Signs of Hope at SBRHS

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If you’ve been around Somerset in the past few months, you may have noticed the signs that have been popping up. They’re simple; black text on a white background with inspiring messages such as “you matter,” “your mistakes do not define you,” and simply “don’t give up.” These signs are the result of the work of SBRHS students, teachers, and community members. 

The Don’t Give Up sign movement was started by Amy Wolff and her family after they heard about the suicide rates in their community of Newberg, Oregon. “We got in our car… to stake twenty yard signs around our small town…” Wolff remembers. “I had a neighbor message me… ‘you should go on Facebook; people are talking about them.’” The movement quickly expanded into an online store selling the original signs as well as pencils, wristbands, and stickers.

The signs’ journey to SBRHS began with Ms. Bowers, who encountered the signs while visiting her son in Bristol after a difficult week. “I paused for a moment,” Bowers recalls, “and… I felt a renewed sense of hope that I hadn’t felt in quite some time.” She made a plan to bring the signs to SBRHS, beginning with a fundraiser that featured the work of the Intro to Ceramics and Advanced Ceramics classes – nearly 90 students in total, with each student making two bowls. Although the bowls began as individual creations, they quickly became collaborative, with students glazing bowls that others had made. Once complete, the bowls were sold at a fundraiser on February 6th to raise money for the signs. Auclair’s Market, a local Somerset business, also set up a table so customers could purchase the bowls.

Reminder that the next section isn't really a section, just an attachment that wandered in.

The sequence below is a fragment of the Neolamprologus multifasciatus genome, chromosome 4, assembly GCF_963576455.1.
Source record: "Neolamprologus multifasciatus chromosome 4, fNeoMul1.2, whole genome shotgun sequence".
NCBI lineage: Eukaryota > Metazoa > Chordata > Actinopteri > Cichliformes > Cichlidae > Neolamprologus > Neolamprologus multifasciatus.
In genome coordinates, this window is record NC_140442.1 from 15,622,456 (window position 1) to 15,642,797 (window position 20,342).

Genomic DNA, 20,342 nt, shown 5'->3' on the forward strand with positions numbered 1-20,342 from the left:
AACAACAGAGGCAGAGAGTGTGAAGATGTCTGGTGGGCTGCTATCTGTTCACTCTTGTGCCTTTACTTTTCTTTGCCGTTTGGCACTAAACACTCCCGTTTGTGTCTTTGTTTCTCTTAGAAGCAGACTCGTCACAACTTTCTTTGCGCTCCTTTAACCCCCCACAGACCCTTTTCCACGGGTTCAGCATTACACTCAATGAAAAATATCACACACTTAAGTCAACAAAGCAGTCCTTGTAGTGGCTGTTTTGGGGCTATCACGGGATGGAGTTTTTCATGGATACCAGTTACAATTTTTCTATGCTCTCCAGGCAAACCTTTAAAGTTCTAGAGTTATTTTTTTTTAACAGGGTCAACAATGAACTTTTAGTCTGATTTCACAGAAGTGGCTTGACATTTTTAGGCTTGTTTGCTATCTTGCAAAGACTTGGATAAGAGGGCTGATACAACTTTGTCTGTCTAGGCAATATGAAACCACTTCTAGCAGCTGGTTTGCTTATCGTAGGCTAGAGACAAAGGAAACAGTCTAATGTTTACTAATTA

As Bowers puts it, “It was a huge success!” Enough money was raised to buy 80 signs, as well as wristbands, pins, and decals, which were given to students and spread throughout the school. Students helped to deliver and install the signs to the businesses and homes that had requested them, earning community service hours in the process. The impact of the signs is already spreading. “I have received countless emails from the community expressing their gratitude,” Bowers says, adding, “The project exceeded my expectations in regards to how profoundly it impacted the school and community.”

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